David Crosby in car accident with jogger

By The Associated Press | From Page: B5

 
Contract not renewed for ‘Top Gear’ host

By The Associated Press | From Page: B5

TVGrid

By Daily Republic Syndicated Content | From Page: B5

 
Felicity Jones excited, tight-lipped about Star Wars role

By The Associated Press | From Page: B5

.

Sports

Local report: Rodriguez boys swim past Vintage

By Daily Republic staff | From Page: B1

 
Prep badminton preview: City teams making their marks

By Brian Arnold | From Page: B1, 1 Comment | Gallery

 
6 teams with 10 or more losses most ever to reach Sweet 16

By The Associated Press | From Page: B1

After 1st division title in 39 years, Warriors want more

By The Associated Press | From Page: B1

 
Change to extra points likely in NFL

By The Associated Press | From Page: B2

Bills to honor late owner Wilson with life-sized statue

By The Associated Press | From Page: B2

 
Tulowitzki homers, Butler strong in Rockies’ win over Giants

By The Associated Press | From Page: B2

Elliott heads to Martinsville to attempt 1st Sprint Cup race

By The Associated Press | From Page: B2

 
Alameda County to join talks about new Oakland stadium

By The Associated Press | From Page: B2

Rio mayor unveils controversial Olympic golf course

By The Associated Press | From Page: B2

 
Joe Gibbs’ son being treated for ‘brain function’ issues

By The Associated Press | From Page: B2

America’s Cup organizers want smaller, cheaper boats

By The Associated Press | From Page: B2

 
Gomez uses offense and defense, leads Brewers past A’s

By The Associated Press | From Page: B2

Cal to host UC Davis in 2019, Cal Poly in 2020

By The Associated Press | From Page: B2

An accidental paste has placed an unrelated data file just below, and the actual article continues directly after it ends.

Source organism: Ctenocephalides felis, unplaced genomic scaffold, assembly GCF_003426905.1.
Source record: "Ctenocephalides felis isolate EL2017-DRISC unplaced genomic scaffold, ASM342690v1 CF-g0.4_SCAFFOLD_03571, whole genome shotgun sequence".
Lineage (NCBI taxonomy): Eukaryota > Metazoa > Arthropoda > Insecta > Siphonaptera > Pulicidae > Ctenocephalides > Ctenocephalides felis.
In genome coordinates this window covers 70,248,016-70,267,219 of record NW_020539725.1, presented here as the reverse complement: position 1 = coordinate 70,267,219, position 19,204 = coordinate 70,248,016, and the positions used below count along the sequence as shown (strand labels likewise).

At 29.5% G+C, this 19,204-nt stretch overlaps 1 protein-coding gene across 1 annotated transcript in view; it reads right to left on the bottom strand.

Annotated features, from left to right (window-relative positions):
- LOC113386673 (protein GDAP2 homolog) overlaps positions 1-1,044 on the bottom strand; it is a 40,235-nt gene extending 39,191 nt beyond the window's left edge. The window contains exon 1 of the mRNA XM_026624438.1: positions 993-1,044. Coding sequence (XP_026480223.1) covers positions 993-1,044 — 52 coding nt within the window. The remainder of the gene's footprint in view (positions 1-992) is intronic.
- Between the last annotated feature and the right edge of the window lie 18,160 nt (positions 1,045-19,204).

Lanny McDonald selected as chairman of Hockey Hall of Fame

By The Associated Press | From Page: B2

Serena Williams hoping to play at Miami Open

By The Associated Press | From Page: B2

 
.

Business

.

Obituaries

Howard Leon Carnes

By Nancy Green | From Page: A4

 
.

Comics

Get Fuzzy

By Daily Republic Syndicated Content | From Page: A8

 
For Better or Worse

By Daily Republic Syndicated Content | From Page: A8

Dilbert

By Daily Republic Syndicated Content | From Page: A8

 
Peanuts

By Daily Republic Syndicated Content | From Page: A8

Blondie

By Daily Republic Syndicated Content | From Page: A8

 
Garfield

By Daily Republic Syndicated Content | From Page: A8

Beetle Bailey

By Daily Republic Syndicated Content | From Page: A8

 
Pickles

By Daily Republic Syndicated Content | From Page: A8

Frank and Ernest

By Daily Republic Syndicated Content | From Page: A8

 
Baldo

By Daily Republic Syndicated Content | From Page: A8

Rose is Rose

By Daily Republic Syndicated Content | From Page: A8

 
Sally Forth

By Daily Republic Syndicated Content | From Page: A8

B.C.

By Daily Republic Syndicated Content | From Page: A8

 
Wizard of Id

By Daily Republic Syndicated Content | From Page: A8

Baby Blues

By Daily Republic Syndicated Content | From Page: A8

 
Zits

By Daily Republic Syndicated Content | From Page: A8

Word Sleuth

By Daily Republic Syndicated Content | From Page: A9

 
Bridge

By Daily Republic Syndicated Content | From Page: A9

Sudoku

By Daily Republic Syndicated Content | From Page: A9

 
Crossword

By Daily Republic Syndicated Content | From Page: A9

Cryptoquote

By Daily Republic Syndicated Content | From Page: A9